He is 81 now and, slowed by a stroke, sometimes uses a wheelchair to navigate the nooks and crannies of Los Angeles, the adopted hometown Ray Bradbury fell in love with on the day actress Jean Harlow gave him a kiss.
But put him behind a typewriter and the grand old man of science-fiction still pumps out the pages without missing a beat.
He has a new novel in bookstores, "From the Dust Returned," and jokes that it only took him 55 years to complete. A volume of poetry, "They Have Not Seen the Stars," is recently released. And he's writing "Falling Upward," a play based on the time he spent in Ireland in the mid-1950s writing the screenplay for the movie version of "Moby-Dick."
"Then I'm doing a new version of 'The Illustrated Man' for Columbia-Tristar and a film version of my story, 'Sound of Thunder,' that will be filmed by Pierce Brosnan," says Bradbury, sounding as bright and sunny as the weather on this 80-degree fall day.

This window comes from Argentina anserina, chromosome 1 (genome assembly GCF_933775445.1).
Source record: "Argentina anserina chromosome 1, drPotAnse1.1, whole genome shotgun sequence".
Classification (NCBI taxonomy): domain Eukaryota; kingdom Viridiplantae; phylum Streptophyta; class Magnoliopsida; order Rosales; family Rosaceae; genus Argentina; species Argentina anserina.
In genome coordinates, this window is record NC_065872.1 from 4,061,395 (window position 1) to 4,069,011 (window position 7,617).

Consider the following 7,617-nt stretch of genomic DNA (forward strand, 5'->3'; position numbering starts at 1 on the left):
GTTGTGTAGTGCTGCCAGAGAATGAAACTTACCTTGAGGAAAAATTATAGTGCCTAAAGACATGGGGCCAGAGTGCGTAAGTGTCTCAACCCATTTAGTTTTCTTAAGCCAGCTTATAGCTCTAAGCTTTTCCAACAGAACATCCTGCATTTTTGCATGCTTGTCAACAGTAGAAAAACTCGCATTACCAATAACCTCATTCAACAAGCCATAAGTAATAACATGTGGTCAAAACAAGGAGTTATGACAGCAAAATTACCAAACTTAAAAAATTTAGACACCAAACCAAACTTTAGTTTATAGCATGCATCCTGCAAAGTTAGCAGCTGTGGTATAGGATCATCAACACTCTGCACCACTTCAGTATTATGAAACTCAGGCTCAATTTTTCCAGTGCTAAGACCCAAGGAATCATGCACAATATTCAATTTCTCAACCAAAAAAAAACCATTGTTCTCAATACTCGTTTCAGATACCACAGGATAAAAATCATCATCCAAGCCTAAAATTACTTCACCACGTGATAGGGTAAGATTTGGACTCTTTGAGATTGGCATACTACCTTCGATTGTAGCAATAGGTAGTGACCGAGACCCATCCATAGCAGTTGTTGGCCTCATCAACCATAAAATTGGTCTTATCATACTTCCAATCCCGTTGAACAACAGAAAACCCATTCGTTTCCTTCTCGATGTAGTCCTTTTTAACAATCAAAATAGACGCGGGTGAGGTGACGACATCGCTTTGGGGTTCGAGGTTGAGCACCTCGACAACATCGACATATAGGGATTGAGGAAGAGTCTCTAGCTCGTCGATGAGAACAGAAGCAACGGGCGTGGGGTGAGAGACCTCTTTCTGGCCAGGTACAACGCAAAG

Having labored in relative obscurity in recent years, the author of more than 30 books was recently declared the hottest writer in Hollywood by Salon magazine and awarded the National Book Foundation's Medal for Distinguished Contribution to American
And, to top it all off, there are plans for a second movie version of his classic science-fiction novel, "Fahrenheit 451," with Frank Darabont ("The Shawshank Redemption") directing.
"I've lived long enough! I've stuck around and waited," the white-haired, bespectacled author declares jovially in a stentorian voice as he explains his current run of good luck.
"A lot of this is due to the fact that my books have moved into our school system. Starting about 25-30 years ago, the children brought my books into the schools and to the teachers - a very unusual situation in education.
"So now you've got a whole new generation ... who read me in school 20-30 years ago. It's only natural they'd pay attention to me now that they're older."
Many of Bradbury's books seem at first glance tailor-made for readers on the cusp of puberty. What 14-year-old, fresh, from "The Adventures of Tom Sawyer" or "Huckleberry Finn," can resist "Something Wicked This Way Comes," with its affectionate remembrances of touring summer tent shows and their mysterious, scary carnival barkers?